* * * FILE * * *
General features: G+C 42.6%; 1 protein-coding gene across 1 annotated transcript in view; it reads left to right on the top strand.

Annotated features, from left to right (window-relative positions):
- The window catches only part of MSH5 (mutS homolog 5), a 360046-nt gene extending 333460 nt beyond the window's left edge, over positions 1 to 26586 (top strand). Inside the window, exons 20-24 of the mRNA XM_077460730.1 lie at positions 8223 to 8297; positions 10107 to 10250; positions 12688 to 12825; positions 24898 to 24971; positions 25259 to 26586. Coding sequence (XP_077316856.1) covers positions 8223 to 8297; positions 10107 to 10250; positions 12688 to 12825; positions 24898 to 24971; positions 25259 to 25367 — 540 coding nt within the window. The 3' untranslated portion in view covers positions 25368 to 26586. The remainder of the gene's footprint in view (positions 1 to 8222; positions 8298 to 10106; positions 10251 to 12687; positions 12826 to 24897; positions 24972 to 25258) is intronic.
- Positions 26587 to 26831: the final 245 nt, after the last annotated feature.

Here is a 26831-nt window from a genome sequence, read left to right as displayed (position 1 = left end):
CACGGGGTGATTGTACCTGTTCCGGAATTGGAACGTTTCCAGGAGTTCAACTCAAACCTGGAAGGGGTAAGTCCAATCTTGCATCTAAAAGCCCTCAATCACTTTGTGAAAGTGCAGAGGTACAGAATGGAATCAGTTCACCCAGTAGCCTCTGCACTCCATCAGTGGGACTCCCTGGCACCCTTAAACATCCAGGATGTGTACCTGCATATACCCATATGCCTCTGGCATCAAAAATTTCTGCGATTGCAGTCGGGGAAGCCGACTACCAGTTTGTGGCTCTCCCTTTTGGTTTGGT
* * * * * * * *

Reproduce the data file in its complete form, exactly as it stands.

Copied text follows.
General features: G+C 42.6%; 1 protein-coding gene across 1 annotated transcript in view; it reads left to right on the top strand.

Annotated features, from left to right (window-relative positions):
- The window catches only part of MSH5 (mutS homolog 5), a 360046-nt gene extending 333460 nt beyond the window's left edge, over positions 1 to 26586 (top strand). Inside the window, exons 20-24 of the mRNA XM_077460730.1 lie at positions 8223 to 8297; positions 10107 to 10250; positions 12688 to 12825; positions 24898 to 24971; positions 25259 to 26586. Coding sequence (XP_077316856.1) covers positions 8223 to 8297; positions 10107 to 10250; positions 12688 to 12825; positions 24898 to 24971; positions 25259 to 25367 — 540 coding nt within the window. The 3' untranslated portion in view covers positions 25368 to 26586. The remainder of the gene's footprint in view (positions 1 to 8222; positions 8298 to 10106; positions 10251 to 12687; positions 12826 to 24897; positions 24972 to 25258) is intronic.
- Positions 26587 to 26831: the final 245 nt, after the last annotated feature.

Here is a 26831-nt window from a genome sequence, read left to right as displayed (position 1 = left end):
CACGGGGTGATTGTACCTGTTCCGGAATTGGAACGTTTCCAGGAGTTCAACTCAAACCTGGAAGGGGTAAGTCCAATCTTGCATCTAAAAGCCCTCAATCACTTTGTGAAAGTGCAGAGGTACAGAATGGAATCAGTTCACCCAGTAGCCTCTGCACTCCATCAGTGGGACTCCCTGGCACCCTTAAACATCCAGGATGTGTACCTGCATATACCCATATGCCTCTGGCATCAAAAATTTCTGCGATTGCAGTCGGGGAAGCCGACTACCAGTTTGTGGCTCTCCCTTTTGGTTTGGT